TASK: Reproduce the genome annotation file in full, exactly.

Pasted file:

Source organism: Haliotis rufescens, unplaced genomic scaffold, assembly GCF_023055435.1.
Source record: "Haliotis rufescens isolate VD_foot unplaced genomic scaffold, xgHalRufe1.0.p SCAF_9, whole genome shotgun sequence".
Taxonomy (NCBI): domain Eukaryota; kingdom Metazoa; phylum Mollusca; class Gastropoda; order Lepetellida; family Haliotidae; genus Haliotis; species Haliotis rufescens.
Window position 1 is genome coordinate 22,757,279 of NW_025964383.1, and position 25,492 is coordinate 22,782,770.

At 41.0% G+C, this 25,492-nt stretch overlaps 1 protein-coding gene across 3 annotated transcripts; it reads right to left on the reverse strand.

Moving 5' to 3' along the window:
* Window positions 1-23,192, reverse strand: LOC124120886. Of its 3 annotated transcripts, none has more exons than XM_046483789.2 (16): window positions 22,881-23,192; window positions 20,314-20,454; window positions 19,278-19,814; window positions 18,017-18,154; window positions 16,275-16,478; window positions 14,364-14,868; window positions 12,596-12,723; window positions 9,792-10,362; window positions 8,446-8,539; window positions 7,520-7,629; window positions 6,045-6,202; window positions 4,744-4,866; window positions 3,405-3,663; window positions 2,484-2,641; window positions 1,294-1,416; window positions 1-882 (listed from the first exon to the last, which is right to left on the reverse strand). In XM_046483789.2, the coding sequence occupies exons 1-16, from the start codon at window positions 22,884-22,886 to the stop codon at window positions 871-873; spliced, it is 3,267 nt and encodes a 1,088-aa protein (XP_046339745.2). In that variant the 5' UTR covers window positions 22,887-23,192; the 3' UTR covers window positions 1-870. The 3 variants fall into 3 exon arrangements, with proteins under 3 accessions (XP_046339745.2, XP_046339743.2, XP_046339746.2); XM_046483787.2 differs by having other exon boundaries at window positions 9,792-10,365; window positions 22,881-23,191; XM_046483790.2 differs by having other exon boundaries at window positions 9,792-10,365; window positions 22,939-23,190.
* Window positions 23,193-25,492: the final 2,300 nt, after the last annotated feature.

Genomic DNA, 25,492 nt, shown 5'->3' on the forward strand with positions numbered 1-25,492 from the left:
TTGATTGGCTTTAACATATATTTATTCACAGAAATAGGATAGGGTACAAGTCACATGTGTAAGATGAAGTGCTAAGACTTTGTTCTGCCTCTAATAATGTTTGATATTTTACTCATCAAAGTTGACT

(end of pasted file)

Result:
Source organism: Haliotis rufescens, unplaced genomic scaffold, assembly GCF_023055435.1.
Source record: "Haliotis rufescens isolate VD_foot unplaced genomic scaffold, xgHalRufe1.0.p SCAF_9, whole genome shotgun sequence".
Taxonomy (NCBI): domain Eukaryota; kingdom Metazoa; phylum Mollusca; class Gastropoda; order Lepetellida; family Haliotidae; genus Haliotis; species Haliotis rufescens.
Window position 1 is genome coordinate 22,757,279 of NW_025964383.1, and position 25,492 is coordinate 22,782,770.

At 41.0% G+C, this 25,492-nt stretch overlaps 1 protein-coding gene across 3 annotated transcripts; it reads right to left on the reverse strand.

Moving 5' to 3' along the window:
* Window positions 1-23,192, reverse strand: LOC124120886. Of its 3 annotated transcripts, none has more exons than XM_046483789.2 (16): window positions 22,881-23,192; window positions 20,314-20,454; window positions 19,278-19,814; window positions 18,017-18,154; window positions 16,275-16,478; window positions 14,364-14,868; window positions 12,596-12,723; window positions 9,792-10,362; window positions 8,446-8,539; window positions 7,520-7,629; window positions 6,045-6,202; window positions 4,744-4,866; window positions 3,405-3,663; window positions 2,484-2,641; window positions 1,294-1,416; window positions 1-882 (listed from the first exon to the last, which is right to left on the reverse strand). In XM_046483789.2, the coding sequence occupies exons 1-16, from the start codon at window positions 22,884-22,886 to the stop codon at window positions 871-873; spliced, it is 3,267 nt and encodes a 1,088-aa protein (XP_046339745.2). In that variant the 5' UTR covers window positions 22,887-23,192; the 3' UTR covers window positions 1-870. The 3 variants fall into 3 exon arrangements, with proteins under 3 accessions (XP_046339745.2, XP_046339743.2, XP_046339746.2); XM_046483787.2 differs by having other exon boundaries at window positions 9,792-10,365; window positions 22,881-23,191; XM_046483790.2 differs by having other exon boundaries at window positions 9,792-10,365; window positions 22,939-23,190.
* Window positions 23,193-25,492: the final 2,300 nt, after the last annotated feature.

Genomic DNA, 25,492 nt, shown 5'->3' on the forward strand with positions numbered 1-25,492 from the left:
TTGATTGGCTTTAACATATATTTATTCACAGAAATAGGATAGGGTACAAGTCACATGTGTAAGATGAAGTGCTAAGACTTTGTTCTGCCTCTAATAATGTTTGATATTTTACTCATCAAAGTTGACT